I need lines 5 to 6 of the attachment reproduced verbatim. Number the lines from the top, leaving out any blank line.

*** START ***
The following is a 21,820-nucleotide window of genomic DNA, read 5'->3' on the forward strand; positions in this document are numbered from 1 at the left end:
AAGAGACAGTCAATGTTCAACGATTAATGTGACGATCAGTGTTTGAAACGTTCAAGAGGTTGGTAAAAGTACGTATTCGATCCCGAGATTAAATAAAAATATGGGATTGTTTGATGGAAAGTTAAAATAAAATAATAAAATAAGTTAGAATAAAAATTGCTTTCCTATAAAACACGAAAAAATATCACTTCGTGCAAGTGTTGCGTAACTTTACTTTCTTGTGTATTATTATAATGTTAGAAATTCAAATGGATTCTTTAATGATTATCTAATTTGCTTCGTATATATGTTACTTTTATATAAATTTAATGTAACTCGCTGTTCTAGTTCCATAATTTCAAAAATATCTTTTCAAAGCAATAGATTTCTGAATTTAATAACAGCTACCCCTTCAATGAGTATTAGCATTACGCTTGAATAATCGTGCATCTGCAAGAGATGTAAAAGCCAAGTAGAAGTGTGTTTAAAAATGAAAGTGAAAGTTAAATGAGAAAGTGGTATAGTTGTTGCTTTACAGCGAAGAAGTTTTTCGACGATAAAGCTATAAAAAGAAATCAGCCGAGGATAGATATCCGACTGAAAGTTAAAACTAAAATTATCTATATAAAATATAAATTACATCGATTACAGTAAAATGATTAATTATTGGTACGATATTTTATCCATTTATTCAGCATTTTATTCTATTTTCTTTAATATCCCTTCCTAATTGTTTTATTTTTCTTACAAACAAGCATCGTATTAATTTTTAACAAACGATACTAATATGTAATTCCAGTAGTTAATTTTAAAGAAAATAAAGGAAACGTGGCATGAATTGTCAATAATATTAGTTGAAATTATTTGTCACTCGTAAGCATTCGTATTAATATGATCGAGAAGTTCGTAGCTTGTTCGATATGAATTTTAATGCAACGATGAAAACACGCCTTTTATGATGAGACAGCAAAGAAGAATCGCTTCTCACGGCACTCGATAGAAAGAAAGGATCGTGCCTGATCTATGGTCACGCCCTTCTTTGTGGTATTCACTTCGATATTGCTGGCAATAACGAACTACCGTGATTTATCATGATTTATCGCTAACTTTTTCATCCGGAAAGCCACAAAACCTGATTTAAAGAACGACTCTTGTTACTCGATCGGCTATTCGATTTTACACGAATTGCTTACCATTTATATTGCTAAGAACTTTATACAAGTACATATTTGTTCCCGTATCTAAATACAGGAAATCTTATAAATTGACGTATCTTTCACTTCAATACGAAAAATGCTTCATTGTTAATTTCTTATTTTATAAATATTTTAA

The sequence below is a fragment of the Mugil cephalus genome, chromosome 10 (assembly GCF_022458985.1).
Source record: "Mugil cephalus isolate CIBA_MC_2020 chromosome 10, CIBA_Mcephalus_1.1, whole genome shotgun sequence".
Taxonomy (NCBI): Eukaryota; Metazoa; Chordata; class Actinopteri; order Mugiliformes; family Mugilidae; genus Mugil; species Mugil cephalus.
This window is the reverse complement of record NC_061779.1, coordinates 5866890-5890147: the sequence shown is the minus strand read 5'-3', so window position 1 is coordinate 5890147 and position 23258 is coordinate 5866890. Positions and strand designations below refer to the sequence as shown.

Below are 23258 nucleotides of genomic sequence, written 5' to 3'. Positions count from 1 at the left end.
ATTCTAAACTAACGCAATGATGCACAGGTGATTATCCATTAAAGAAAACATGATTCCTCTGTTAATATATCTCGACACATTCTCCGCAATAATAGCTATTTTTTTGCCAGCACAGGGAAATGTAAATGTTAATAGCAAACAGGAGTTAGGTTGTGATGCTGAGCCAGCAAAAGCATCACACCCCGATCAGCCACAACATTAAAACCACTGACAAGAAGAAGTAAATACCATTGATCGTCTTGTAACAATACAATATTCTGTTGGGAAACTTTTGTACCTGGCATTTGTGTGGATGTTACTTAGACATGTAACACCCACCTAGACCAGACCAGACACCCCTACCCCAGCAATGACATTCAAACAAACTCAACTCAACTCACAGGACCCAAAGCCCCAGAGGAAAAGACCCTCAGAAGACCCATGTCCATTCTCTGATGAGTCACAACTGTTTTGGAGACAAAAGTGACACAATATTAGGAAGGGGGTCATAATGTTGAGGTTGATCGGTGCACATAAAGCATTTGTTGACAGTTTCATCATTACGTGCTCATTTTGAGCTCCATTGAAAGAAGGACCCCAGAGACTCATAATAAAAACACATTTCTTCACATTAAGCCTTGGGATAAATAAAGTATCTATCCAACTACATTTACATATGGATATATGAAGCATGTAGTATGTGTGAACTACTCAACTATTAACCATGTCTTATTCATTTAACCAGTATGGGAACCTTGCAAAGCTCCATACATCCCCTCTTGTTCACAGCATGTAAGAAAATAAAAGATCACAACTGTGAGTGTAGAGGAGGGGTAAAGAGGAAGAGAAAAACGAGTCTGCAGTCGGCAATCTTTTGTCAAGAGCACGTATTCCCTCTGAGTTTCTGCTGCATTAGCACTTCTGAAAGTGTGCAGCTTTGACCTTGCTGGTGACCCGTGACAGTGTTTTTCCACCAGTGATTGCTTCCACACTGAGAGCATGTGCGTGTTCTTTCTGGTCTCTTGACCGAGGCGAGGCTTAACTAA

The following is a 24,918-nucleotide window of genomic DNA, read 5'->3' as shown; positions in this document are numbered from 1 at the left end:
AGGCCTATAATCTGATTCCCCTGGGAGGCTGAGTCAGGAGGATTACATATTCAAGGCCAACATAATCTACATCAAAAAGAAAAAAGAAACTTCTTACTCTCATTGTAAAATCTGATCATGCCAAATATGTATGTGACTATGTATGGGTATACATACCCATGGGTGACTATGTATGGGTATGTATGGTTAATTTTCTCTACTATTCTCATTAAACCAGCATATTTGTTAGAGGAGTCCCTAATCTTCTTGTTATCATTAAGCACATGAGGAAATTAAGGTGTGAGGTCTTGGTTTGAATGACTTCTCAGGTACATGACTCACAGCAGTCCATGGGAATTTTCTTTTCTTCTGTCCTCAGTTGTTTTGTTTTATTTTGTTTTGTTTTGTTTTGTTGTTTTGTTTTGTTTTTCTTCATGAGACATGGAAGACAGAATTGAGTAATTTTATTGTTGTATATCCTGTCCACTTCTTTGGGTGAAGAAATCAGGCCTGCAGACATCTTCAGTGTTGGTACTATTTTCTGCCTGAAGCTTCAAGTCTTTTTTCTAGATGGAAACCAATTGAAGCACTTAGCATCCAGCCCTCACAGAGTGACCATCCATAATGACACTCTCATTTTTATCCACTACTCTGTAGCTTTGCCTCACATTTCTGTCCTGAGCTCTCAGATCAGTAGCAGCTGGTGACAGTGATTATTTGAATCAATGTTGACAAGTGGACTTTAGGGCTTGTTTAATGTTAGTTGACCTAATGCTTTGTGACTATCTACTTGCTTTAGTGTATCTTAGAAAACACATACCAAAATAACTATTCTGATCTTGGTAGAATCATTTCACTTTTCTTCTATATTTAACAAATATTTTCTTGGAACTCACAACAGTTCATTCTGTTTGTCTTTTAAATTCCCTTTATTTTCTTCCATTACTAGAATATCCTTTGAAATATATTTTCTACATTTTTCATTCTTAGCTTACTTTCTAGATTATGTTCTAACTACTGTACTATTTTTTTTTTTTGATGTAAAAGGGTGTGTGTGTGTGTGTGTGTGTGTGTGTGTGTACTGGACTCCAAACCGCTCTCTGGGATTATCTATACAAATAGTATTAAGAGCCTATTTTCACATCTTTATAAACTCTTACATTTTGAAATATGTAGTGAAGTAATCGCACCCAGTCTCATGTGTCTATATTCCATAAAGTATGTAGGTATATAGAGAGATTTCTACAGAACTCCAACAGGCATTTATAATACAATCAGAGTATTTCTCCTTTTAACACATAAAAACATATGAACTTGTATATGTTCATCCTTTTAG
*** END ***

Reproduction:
Taxonomy (NCBI): Eukaryota; Metazoa; Chordata; class Actinopteri; order Mugiliformes; family Mugilidae; genus Mugil; species Mugil cephalus.
This window is the reverse complement of record NC_061779.1, coordinates 5866890-5890147: the sequence shown is the minus strand read 5'-3', so window position 1 is coordinate 5890147 and position 23258 is coordinate 5866890. Positions and strand designations below refer to the sequence as shown.